## 5.5 Working with Radiometric Integrals

One of the most frequent tasks in rendering is the evaluation of integrals of radiometric quantities. In this section, we will present some tricks that can make this task easier. To illustrate the use of these techniques, we will use the computation of irradiance at a point as an example. Irradiance at a point with surface normal due to radiance over a set of directions is

where is the incident radiance function (Figure 5.12) and the term in this integral is due to the term in the definition of radiance. is measured as the angle between and the surface normal . Irradiance is usually computed over the hemisphere of directions about a given surface normal .

### 5.5.1 Integrals over Projected Solid Angle

The various cosine terms in the integrals for radiometric quantities can
often distract from what is being expressed in the integral. This problem
can be avoided using *projected solid angle* rather than solid angle
to measure areas subtended by objects being integrated over. The projected
solid angle subtended by an object is determined by projecting the object
onto the unit sphere, as was done for the solid angle, but then projecting
the resulting shape down onto the unit disk that is perpendicular to the
surface normal
(Figure 5.13). Integrals over hemispheres of
directions with respect to cosine-weighted solid angle can be rewritten as
integrals over projected solid angle.

The projected solid angle measure is related to the solid angle measure by

so the irradiance-from-radiance integral over the hemisphere can be written more simply as

For the rest of this book, we will write integrals over directions in terms of solid angle, rather than projected solid angle. In other sources, however, projected solid angle may be used, and so it is always important to be aware of the integrand’s actual measure.

Just as we found irradiance in terms of incident radiance, we can also compute the total flux emitted from some object over the hemisphere surrounding the normal by integrating over the object’s surface area :

### 5.5.2 Integrals over Spherical Coordinates

It is often convenient to transform integrals over solid angle into integrals over spherical coordinates . Recall that an direction vector can also be written in terms of spherical angles (Figure 5.14):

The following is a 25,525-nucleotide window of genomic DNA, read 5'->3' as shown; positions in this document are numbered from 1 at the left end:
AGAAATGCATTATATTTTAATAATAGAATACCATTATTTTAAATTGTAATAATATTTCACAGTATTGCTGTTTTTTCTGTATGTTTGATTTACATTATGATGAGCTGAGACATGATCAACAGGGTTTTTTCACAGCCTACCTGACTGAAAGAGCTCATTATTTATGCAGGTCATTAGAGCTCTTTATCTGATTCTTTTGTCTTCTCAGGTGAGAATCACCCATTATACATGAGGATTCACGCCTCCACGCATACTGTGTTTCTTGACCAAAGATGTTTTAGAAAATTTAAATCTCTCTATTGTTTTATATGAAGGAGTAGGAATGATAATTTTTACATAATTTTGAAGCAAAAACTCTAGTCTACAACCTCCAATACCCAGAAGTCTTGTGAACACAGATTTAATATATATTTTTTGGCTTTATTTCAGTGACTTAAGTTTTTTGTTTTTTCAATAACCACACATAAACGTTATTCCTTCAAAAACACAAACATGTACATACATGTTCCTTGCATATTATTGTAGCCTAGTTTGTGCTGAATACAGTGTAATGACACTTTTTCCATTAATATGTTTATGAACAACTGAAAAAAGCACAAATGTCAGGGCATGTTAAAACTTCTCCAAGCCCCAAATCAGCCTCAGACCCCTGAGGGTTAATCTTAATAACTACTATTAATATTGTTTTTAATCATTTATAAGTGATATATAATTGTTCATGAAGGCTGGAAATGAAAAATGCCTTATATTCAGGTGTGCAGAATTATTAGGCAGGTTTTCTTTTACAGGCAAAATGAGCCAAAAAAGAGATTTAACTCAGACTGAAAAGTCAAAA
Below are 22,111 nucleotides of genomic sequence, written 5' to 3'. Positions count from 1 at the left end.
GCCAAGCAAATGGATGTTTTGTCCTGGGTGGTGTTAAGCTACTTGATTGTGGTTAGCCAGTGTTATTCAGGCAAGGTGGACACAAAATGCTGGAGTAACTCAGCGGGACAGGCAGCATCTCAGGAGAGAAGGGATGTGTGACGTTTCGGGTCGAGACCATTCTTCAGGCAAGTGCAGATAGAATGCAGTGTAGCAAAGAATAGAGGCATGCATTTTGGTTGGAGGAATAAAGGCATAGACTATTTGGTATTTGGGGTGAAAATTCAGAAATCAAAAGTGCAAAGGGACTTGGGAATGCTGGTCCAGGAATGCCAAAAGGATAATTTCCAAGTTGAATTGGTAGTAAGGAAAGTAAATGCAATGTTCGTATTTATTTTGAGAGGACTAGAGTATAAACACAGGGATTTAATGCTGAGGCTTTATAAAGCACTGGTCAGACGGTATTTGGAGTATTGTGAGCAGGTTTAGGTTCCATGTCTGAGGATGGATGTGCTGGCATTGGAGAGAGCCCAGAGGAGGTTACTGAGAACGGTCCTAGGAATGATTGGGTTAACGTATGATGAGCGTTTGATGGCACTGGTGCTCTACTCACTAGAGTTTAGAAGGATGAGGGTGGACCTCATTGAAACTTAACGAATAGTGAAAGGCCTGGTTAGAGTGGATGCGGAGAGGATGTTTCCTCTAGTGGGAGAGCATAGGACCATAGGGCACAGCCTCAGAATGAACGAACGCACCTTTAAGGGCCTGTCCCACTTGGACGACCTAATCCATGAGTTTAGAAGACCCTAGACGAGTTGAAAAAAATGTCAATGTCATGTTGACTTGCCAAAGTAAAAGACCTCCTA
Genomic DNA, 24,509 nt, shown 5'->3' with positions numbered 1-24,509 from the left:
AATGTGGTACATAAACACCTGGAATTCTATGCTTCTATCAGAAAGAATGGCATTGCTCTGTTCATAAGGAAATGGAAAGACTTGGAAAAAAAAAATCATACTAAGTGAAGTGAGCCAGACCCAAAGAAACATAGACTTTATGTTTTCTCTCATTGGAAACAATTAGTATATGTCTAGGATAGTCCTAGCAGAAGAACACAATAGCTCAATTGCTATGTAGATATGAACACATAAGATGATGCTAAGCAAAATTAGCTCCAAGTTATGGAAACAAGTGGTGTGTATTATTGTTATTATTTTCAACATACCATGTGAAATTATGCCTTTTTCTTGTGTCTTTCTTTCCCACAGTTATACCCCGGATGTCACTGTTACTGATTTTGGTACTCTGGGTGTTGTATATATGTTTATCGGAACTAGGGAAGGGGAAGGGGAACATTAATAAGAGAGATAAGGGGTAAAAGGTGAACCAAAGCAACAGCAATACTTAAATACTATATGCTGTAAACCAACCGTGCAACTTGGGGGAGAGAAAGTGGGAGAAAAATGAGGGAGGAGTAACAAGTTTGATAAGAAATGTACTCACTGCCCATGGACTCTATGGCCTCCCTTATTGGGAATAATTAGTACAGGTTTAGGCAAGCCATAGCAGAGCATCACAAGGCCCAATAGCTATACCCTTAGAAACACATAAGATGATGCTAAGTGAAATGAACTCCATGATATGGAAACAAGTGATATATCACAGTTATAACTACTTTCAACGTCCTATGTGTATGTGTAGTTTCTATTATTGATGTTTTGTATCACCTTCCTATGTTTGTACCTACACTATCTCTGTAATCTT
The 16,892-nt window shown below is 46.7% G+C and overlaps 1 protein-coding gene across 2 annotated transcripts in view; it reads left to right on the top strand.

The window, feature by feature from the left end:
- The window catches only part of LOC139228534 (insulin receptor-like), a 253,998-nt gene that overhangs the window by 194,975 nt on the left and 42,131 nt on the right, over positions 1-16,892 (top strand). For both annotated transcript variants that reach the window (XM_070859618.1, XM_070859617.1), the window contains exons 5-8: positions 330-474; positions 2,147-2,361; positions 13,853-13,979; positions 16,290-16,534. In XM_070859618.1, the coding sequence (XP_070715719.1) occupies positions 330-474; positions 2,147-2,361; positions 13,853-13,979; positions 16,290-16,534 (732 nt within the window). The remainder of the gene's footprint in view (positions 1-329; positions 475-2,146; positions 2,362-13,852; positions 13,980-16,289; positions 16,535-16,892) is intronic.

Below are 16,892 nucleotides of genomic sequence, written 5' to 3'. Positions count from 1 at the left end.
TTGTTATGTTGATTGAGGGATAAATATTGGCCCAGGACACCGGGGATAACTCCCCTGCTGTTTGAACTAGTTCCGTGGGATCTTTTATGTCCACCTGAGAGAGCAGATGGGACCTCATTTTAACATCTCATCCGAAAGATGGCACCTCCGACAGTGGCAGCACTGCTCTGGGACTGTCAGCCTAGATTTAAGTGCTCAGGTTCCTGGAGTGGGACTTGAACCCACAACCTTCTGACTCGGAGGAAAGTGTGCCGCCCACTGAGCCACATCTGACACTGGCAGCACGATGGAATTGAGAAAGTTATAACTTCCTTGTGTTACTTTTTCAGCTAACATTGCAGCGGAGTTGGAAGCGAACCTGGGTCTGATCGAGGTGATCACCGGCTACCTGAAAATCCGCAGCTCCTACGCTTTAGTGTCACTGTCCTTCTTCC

In order to convert an integral over a solid angle to an integral over , we need to be able to express the relationship between the differential area of a set of directions and the differential area of a pair (Figure 5.15). The differential area is the product of the differential lengths of its sides, and . Therefore,

We can thus see that the irradiance integral over the hemisphere, Equation (5.4) with , can equivalently be written as

If the radiance is the same from all directions, the equation simplifies to .

For convenience, we’ll define two functions that convert and values into direction vectors. The first function applies the earlier equations directly. Notice that these functions are passed the sine and cosine of , rather than itself. This is because the sine and cosine of are often already available to the caller. This is not normally the case for , however, so is passed in as is.

The second function takes three basis vectors representing the , , and axes and returns the appropriate direction vector with respect to the coordinate frame defined by them:

The conversion of a direction to spherical angles can be found by

The corresponding functions follow. Note that `SphericalTheta()`
assumes that the vector `v` has been normalized before being passed
in; the clamp is purely to avoid errors from `std::acos()` if
is slightly greater than 1 due to floating-point round-off error.

### 5.5.3 Integrals over Area

One last transformation of integrals that can simplify computation is to turn integrals over directions into integrals over area. Consider the irradiance integral in Equation (5.4) again, and imagine there is a quadrilateral with constant outgoing radiance and we’d like to compute the resulting irradiance at a point . Computing this value as an integral over directions is not straightforward, since given a particular direction it is nontrivial to determine if the quadrilateral is visible in that direction. It’s much easier to compute the irradiance as an integral over the area of the quadrilateral.

Differential area is related to differential solid angle (as viewed from a point ) by

where is the angle between the surface normal of and the vector to , and is the distance from to (Figure 5.16). We will not derive this result here, but it can be understood intuitively: if is at distance 1 from and is aligned exactly so that it is perpendicular to , then , , and Equation (5.6) holds. As moves farther away from , or as it rotates so that it’s not aligned with the direction of , the and terms compensate accordingly to reduce .

Therefore, we can write the irradiance integral for the quadrilateral source as

where is the emitted radiance from the surface of the quadrilateral, is the angle between the surface normal at and the direction from to the point on the light, and is the angle between the surface normal at on the light and the direction from to (Figure 5.17).